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    • "The liver and the peritoneum are the main sites of metastases, but rarely lymph nodes, bones, or the lung may be affected [3]. Appendiceal GISTs are exceptionally rare with only 11 cases reported in the English literature to date [4] [5] [6] [7] [8] [9] [10]. Because of their rarity, the risk profile and appropriate management of appendiceal GISTs have not been yet fully defined. "
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    ABSTRACT: Gastrointestinal stromal tumors of the vermiform appendix are rare. To date, only 11 cases have been reported in the English literature. Here, we present a new case of appendiceal gastrointestinal stromal tumor associated with complete situs inversus. A 48-year-old man was operated on due to appendicitis-like symptoms. Laparotomy revealed a ruptured conglomerate tumor in the lower abdomen associated with extensive peritoneal adhesions. Histology showed a spindle cell gastrointestinal stromal tumor with prominent sclerosis and calcification without low mitotic activity. The tumor cells expressed strongly CD117 and CD34. The mutation analysis revealed a heterozygous deletion/insertion involving exon 11 of KIT (pK558_V559delNNins). Because the tumor was ruptured intraoperatively, a high risk was assigned according to the revised National Institute of Health criteria and adjuvant therapy with imatinib mesylate was recommended. The patient is currently alive without evidence of progression 27 months after surgery.
    Human pathology 10/2012; 44(4). DOI:10.1016/j.humpath.2012.09.003 · 2.77 Impact Factor
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    • "GISTs can metastasize to the liver and peritoneal cavity, warranting a very poor prognosis. In humans, approximately 70% of GISTs occur in the stomach and 20% occur in the small intestine [6,7], whereas in dogs the reverse is true with 76% of GISTs occurring in the small intestine and colon, while 19% occur in the stomach [2]. "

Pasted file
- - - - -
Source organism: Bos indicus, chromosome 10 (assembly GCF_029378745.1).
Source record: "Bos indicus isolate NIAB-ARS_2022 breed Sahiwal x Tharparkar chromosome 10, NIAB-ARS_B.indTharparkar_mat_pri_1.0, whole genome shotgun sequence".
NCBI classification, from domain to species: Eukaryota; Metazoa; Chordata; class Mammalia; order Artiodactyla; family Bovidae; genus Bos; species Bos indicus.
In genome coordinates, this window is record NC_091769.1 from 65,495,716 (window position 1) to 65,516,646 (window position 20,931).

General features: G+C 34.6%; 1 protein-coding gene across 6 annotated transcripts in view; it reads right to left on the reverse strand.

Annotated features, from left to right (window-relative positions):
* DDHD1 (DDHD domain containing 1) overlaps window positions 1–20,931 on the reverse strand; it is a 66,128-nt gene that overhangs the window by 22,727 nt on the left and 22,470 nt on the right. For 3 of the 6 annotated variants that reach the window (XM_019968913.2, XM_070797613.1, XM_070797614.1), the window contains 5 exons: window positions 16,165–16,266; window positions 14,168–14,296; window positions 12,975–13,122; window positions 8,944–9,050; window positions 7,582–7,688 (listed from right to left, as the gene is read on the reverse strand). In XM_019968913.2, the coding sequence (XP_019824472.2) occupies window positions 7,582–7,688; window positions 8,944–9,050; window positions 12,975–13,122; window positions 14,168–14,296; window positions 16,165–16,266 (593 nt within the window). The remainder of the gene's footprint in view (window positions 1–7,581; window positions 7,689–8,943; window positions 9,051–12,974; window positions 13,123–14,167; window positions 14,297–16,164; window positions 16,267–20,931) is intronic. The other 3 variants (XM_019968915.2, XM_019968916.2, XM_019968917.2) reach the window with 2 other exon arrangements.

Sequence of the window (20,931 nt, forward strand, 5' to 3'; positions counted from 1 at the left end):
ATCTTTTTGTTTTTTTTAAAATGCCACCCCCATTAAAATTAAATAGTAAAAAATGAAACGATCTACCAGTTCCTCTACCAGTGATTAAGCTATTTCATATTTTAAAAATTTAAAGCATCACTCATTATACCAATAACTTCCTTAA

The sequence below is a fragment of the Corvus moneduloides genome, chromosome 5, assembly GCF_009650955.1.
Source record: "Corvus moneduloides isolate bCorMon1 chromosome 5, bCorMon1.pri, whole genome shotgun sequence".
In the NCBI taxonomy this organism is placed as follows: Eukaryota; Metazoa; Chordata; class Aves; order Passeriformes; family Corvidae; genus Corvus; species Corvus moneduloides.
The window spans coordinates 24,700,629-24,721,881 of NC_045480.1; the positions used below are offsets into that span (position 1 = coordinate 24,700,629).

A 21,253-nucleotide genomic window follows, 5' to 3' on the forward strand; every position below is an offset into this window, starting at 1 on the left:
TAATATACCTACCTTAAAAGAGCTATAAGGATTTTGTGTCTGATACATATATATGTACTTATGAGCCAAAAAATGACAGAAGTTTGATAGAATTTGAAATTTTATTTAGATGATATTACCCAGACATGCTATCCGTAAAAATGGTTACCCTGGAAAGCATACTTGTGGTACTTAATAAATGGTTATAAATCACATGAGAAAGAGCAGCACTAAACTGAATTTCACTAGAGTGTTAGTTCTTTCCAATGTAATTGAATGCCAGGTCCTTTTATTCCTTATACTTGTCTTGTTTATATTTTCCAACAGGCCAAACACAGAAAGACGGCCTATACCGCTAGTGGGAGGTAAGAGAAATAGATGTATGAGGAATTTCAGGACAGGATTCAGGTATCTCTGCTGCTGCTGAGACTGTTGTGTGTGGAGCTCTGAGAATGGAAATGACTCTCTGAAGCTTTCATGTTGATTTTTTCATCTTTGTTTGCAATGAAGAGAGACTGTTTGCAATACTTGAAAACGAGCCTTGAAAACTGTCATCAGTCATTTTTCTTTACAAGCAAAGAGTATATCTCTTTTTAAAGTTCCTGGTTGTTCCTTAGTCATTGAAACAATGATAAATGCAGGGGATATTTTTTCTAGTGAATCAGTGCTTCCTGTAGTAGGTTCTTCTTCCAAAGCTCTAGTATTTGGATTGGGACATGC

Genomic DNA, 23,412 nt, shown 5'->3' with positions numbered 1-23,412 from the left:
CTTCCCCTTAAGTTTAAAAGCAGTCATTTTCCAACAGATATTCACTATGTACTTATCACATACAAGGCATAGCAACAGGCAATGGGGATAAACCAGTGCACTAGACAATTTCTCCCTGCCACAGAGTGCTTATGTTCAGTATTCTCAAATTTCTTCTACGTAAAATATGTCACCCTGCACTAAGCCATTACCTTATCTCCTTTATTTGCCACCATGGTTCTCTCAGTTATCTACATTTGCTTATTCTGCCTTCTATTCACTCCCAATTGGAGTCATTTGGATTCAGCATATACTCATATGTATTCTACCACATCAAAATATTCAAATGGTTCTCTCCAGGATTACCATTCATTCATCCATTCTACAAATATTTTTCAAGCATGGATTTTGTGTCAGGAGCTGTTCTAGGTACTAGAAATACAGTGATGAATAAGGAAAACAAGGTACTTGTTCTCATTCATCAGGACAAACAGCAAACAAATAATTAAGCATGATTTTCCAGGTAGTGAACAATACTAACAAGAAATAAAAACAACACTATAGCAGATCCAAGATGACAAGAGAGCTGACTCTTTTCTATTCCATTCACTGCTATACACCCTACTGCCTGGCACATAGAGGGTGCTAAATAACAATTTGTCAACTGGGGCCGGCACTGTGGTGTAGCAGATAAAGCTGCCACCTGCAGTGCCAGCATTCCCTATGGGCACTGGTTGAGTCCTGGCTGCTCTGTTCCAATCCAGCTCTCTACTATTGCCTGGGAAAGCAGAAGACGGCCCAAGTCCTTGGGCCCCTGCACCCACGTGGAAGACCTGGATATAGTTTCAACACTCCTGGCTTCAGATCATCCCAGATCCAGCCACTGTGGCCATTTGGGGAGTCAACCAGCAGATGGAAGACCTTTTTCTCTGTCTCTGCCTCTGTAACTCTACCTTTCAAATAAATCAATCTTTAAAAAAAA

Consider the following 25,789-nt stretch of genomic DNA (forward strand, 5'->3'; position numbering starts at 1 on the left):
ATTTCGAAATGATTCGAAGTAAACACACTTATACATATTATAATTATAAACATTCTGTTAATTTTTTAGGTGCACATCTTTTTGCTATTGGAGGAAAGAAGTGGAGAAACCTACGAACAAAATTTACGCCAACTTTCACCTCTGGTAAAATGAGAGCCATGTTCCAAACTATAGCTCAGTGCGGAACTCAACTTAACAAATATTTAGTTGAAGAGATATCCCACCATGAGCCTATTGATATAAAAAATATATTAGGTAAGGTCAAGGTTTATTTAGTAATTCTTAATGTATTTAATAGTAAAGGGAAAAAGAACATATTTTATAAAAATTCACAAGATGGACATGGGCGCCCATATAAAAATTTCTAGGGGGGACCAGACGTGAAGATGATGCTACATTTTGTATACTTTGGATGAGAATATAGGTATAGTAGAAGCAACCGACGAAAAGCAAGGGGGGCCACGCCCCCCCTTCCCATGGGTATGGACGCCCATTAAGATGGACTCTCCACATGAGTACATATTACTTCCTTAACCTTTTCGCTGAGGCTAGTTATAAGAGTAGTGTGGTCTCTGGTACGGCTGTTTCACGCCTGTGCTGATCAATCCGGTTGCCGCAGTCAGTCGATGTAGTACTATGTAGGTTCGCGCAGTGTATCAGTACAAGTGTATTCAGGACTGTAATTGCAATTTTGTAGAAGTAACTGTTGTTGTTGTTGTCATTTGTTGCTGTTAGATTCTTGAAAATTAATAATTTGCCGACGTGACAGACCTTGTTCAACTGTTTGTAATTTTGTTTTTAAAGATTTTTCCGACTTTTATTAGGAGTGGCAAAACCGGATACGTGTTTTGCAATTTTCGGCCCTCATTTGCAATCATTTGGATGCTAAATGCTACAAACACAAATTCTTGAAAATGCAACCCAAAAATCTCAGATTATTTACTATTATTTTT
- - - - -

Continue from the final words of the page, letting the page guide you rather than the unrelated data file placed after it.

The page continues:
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    ABSTRACT: Gastrointestinal stromal tumors (GISTs) are common mesenchymal neoplasms in the gastrointestinal tract of humans and dogs. Little is known about the pathogenesis of these tumors. This study evaluated the role of c-KIT in canine GISTs; specifically, we investigated activating mutations in exons 8, 9, 11, 13, and 17 of c-KIT and exons 12, 14, and 18 of platelet-derived growth factor receptor, alpha polypeptide (PDGFRA), all of which have been implicated in human GISTs. Seventeen canine GISTs all confirmed to be positive for KIT immunostaining were studied. Exons 8, 9, 11, 13 and 17 of c-KIT and exons 12, 14, and 18 of PDGFRA, were amplified from DNA isolated from formalin-fixed paraffin-embedded samples. Of these seventeen cases, six amplicons of exon 11 of c-KIT showed aberrant bands on gel electrophoresis. Sequencing of these amplicons revealed heterozygous in-frame deletions in six cases. The mutations include two different but overlapping six base pair deletions. Exons 8, 9, 13, and 17 of c-KIT and exons 12, 14, and 18 of PDGFRA had no abnormalities detected by electrophoresis and sequencing did not reveal any mutations, other than synonymous single nucleotide polymorphisms (SNPs) found in exon 11 of c-KIT and exons 12 and 14 of PDGFRA. The deletion mutations detected in canine GISTs are similar to those previously found in the juxtamembrane domain of c-KIT in canine cutaneous mast cell tumors in our laboratory as well as to those reported in human GISTs. Interestingly, none of the other c-KIT or PDGFRA exons showed any abnormalities in our cases. This finding underlines the critical importance of c-KIT in the pathophysiology of canine GISTs. The expression of KIT and the identification of these activating mutations in c-KIT implicate KIT in the pathogenesis of these tumors. Our results indicate that mutations in c-KIT may be of prognostic significance and that targeting KIT may be a rational approach to treatment of these malignant tumors. This study further demonstrates that spontaneously occurring canine GISTs share molecular features with human GISTs and are an appropriate model for human GISTs.
    BMC Cancer 10/2010; 10(1):559. DOI:10.1186/1471-2407-10-559 · 3.36 Impact Factor